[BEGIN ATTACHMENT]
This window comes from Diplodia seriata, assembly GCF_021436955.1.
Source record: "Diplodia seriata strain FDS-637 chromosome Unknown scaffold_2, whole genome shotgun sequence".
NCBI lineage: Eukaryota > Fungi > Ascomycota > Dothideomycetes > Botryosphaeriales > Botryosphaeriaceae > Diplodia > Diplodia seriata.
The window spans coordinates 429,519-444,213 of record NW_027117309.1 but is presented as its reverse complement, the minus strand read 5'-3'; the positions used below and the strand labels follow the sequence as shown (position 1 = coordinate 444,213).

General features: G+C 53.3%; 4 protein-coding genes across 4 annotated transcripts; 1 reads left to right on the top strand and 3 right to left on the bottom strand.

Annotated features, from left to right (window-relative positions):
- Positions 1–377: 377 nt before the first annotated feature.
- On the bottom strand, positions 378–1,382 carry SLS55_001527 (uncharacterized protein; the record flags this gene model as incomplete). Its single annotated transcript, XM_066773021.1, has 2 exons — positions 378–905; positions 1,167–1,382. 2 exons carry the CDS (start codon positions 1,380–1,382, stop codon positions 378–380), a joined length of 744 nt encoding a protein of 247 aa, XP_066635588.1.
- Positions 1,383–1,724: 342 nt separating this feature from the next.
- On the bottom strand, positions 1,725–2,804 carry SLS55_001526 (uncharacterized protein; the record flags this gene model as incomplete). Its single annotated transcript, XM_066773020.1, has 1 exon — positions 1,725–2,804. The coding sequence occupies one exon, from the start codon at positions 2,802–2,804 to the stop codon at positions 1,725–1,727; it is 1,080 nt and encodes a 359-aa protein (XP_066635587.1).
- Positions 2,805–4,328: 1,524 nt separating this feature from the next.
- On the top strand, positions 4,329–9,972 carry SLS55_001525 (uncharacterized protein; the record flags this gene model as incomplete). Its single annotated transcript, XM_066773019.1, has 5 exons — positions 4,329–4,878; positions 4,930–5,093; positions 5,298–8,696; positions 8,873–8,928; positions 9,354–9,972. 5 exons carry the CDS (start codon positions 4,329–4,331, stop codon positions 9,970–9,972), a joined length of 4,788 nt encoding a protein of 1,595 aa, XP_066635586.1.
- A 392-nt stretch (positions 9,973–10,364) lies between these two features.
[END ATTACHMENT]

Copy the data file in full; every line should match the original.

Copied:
This window comes from Diplodia seriata, assembly GCF_021436955.1.
Source record: "Diplodia seriata strain FDS-637 chromosome Unknown scaffold_2, whole genome shotgun sequence".
NCBI lineage: Eukaryota > Fungi > Ascomycota > Dothideomycetes > Botryosphaeriales > Botryosphaeriaceae > Diplodia > Diplodia seriata.
The window spans coordinates 429,519-444,213 of record NW_027117309.1 but is presented as its reverse complement, the minus strand read 5'-3'; the positions used below and the strand labels follow the sequence as shown (position 1 = coordinate 444,213).

General features: G+C 53.3%; 4 protein-coding genes across 4 annotated transcripts; 1 reads left to right on the top strand and 3 right to left on the bottom strand.

Annotated features, from left to right (window-relative positions):
- Positions 1–377: 377 nt before the first annotated feature.
- On the bottom strand, positions 378–1,382 carry SLS55_001527 (uncharacterized protein; the record flags this gene model as incomplete). Its single annotated transcript, XM_066773021.1, has 2 exons — positions 378–905; positions 1,167–1,382. 2 exons carry the CDS (start codon positions 1,380–1,382, stop codon positions 378–380), a joined length of 744 nt encoding a protein of 247 aa, XP_066635588.1.
- Positions 1,383–1,724: 342 nt separating this feature from the next.
- On the bottom strand, positions 1,725–2,804 carry SLS55_001526 (uncharacterized protein; the record flags this gene model as incomplete). Its single annotated transcript, XM_066773020.1, has 1 exon — positions 1,725–2,804. The coding sequence occupies one exon, from the start codon at positions 2,802–2,804 to the stop codon at positions 1,725–1,727; it is 1,080 nt and encodes a 359-aa protein (XP_066635587.1).
- Positions 2,805–4,328: 1,524 nt separating this feature from the next.
- On the top strand, positions 4,329–9,972 carry SLS55_001525 (uncharacterized protein; the record flags this gene model as incomplete). Its single annotated transcript, XM_066773019.1, has 5 exons — positions 4,329–4,878; positions 4,930–5,093; positions 5,298–8,696; positions 8,873–8,928; positions 9,354–9,972. 5 exons carry the CDS (start codon positions 4,329–4,331, stop codon positions 9,970–9,972), a joined length of 4,788 nt encoding a protein of 1,595 aa, XP_066635586.1.
- A 392-nt stretch (positions 9,973–10,364) lies between these two features.